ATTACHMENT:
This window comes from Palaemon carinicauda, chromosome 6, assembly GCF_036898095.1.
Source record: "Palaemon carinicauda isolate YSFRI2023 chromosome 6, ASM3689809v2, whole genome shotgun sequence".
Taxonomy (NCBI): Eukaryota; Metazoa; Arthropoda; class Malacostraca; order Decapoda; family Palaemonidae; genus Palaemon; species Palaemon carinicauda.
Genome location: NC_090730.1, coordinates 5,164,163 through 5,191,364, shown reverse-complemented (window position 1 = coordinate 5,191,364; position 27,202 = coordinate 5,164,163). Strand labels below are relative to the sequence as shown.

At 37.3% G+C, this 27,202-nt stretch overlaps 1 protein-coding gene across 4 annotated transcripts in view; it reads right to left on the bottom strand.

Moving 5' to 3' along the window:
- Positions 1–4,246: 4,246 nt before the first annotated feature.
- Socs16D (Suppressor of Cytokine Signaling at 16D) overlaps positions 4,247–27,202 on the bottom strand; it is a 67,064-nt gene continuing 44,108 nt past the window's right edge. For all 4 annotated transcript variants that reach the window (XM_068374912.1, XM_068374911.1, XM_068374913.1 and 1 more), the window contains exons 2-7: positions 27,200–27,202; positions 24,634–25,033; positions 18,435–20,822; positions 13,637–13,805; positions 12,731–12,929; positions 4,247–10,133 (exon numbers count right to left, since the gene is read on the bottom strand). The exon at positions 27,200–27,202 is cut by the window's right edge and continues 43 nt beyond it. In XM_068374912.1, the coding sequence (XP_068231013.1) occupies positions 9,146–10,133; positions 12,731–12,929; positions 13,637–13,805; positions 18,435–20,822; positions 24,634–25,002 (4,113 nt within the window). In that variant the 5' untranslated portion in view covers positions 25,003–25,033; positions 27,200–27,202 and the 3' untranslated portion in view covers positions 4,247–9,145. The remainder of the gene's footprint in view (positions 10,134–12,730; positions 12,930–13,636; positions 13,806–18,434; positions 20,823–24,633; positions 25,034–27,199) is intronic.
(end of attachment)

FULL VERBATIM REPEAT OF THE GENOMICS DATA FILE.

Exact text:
This window comes from Palaemon carinicauda, chromosome 6, assembly GCF_036898095.1.
Source record: "Palaemon carinicauda isolate YSFRI2023 chromosome 6, ASM3689809v2, whole genome shotgun sequence".
Taxonomy (NCBI): Eukaryota; Metazoa; Arthropoda; class Malacostraca; order Decapoda; family Palaemonidae; genus Palaemon; species Palaemon carinicauda.
Genome location: NC_090730.1, coordinates 5,164,163 through 5,191,364, shown reverse-complemented (window position 1 = coordinate 5,191,364; position 27,202 = coordinate 5,164,163). Strand labels below are relative to the sequence as shown.

At 37.3% G+C, this 27,202-nt stretch overlaps 1 protein-coding gene across 4 annotated transcripts in view; it reads right to left on the bottom strand.

Moving 5' to 3' along the window:
- Positions 1–4,246: 4,246 nt before the first annotated feature.
- Socs16D (Suppressor of Cytokine Signaling at 16D) overlaps positions 4,247–27,202 on the bottom strand; it is a 67,064-nt gene continuing 44,108 nt past the window's right edge. For all 4 annotated transcript variants that reach the window (XM_068374912.1, XM_068374911.1, XM_068374913.1 and 1 more), the window contains exons 2-7: positions 27,200–27,202; positions 24,634–25,033; positions 18,435–20,822; positions 13,637–13,805; positions 12,731–12,929; positions 4,247–10,133 (exon numbers count right to left, since the gene is read on the bottom strand). The exon at positions 27,200–27,202 is cut by the window's right edge and continues 43 nt beyond it. In XM_068374912.1, the coding sequence (XP_068231013.1) occupies positions 9,146–10,133; positions 12,731–12,929; positions 13,637–13,805; positions 18,435–20,822; positions 24,634–25,002 (4,113 nt within the window). In that variant the 5' untranslated portion in view covers positions 25,003–25,033; positions 27,200–27,202 and the 3' untranslated portion in view covers positions 4,247–9,145. The remainder of the gene's footprint in view (positions 10,134–12,730; positions 12,930–13,636; positions 13,806–18,434; positions 20,823–24,633; positions 25,034–27,199) is intronic.